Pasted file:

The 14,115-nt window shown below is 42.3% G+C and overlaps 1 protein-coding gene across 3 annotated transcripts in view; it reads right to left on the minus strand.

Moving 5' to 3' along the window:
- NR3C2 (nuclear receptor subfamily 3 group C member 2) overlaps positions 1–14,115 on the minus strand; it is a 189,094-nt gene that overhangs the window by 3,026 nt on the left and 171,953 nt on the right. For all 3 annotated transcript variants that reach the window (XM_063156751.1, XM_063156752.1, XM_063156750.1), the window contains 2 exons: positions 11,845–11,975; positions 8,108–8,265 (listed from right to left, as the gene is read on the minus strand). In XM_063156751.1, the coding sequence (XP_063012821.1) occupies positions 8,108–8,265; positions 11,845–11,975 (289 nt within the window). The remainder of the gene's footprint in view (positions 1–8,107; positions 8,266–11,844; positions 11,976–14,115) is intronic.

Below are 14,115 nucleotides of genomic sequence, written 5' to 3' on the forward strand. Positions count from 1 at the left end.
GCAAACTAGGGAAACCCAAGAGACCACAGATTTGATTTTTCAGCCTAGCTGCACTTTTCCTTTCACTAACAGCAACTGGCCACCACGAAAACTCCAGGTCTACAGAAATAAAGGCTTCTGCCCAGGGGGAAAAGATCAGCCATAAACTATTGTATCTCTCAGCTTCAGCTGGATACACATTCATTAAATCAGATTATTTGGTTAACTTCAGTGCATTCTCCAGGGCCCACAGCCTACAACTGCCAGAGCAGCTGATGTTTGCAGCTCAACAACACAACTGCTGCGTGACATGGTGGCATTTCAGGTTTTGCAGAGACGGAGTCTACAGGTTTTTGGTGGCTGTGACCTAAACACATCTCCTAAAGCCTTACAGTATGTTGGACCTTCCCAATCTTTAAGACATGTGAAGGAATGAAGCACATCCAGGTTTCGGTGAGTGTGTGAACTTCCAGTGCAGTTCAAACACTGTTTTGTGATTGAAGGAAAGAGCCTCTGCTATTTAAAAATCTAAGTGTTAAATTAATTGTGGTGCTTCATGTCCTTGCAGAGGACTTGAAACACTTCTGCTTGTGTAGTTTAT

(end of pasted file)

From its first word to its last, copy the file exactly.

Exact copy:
The 14,115-nt window shown below is 42.3% G+C and overlaps 1 protein-coding gene across 3 annotated transcripts in view; it reads right to left on the minus strand.

Moving 5' to 3' along the window:
- NR3C2 (nuclear receptor subfamily 3 group C member 2) overlaps positions 1–14,115 on the minus strand; it is a 189,094-nt gene that overhangs the window by 3,026 nt on the left and 171,953 nt on the right. For all 3 annotated transcript variants that reach the window (XM_063156751.1, XM_063156752.1, XM_063156750.1), the window contains 2 exons: positions 11,845–11,975; positions 8,108–8,265 (listed from right to left, as the gene is read on the minus strand). In XM_063156751.1, the coding sequence (XP_063012821.1) occupies positions 8,108–8,265; positions 11,845–11,975 (289 nt within the window). The remainder of the gene's footprint in view (positions 1–8,107; positions 8,266–11,844; positions 11,976–14,115) is intronic.

Below are 14,115 nucleotides of genomic sequence, written 5' to 3' on the forward strand. Positions count from 1 at the left end.
GCAAACTAGGGAAACCCAAGAGACCACAGATTTGATTTTTCAGCCTAGCTGCACTTTTCCTTTCACTAACAGCAACTGGCCACCACGAAAACTCCAGGTCTACAGAAATAAAGGCTTCTGCCCAGGGGGAAAAGATCAGCCATAAACTATTGTATCTCTCAGCTTCAGCTGGATACACATTCATTAAATCAGATTATTTGGTTAACTTCAGTGCATTCTCCAGGGCCCACAGCCTACAACTGCCAGAGCAGCTGATGTTTGCAGCTCAACAACACAACTGCTGCGTGACATGGTGGCATTTCAGGTTTTGCAGAGACGGAGTCTACAGGTTTTTGGTGGCTGTGACCTAAACACATCTCCTAAAGCCTTACAGTATGTTGGACCTTCCCAATCTTTAAGACATGTGAAGGAATGAAGCACATCCAGGTTTCGGTGAGTGTGTGAACTTCCAGTGCAGTTCAAACACTGTTTTGTGATTGAAGGAAAGAGCCTCTGCTATTTAAAAATCTAAGTGTTAAATTAATTGTGGTGCTTCATGTCCTTGCAGAGGACTTGAAACACTTCTGCTTGTGTAGTTTAT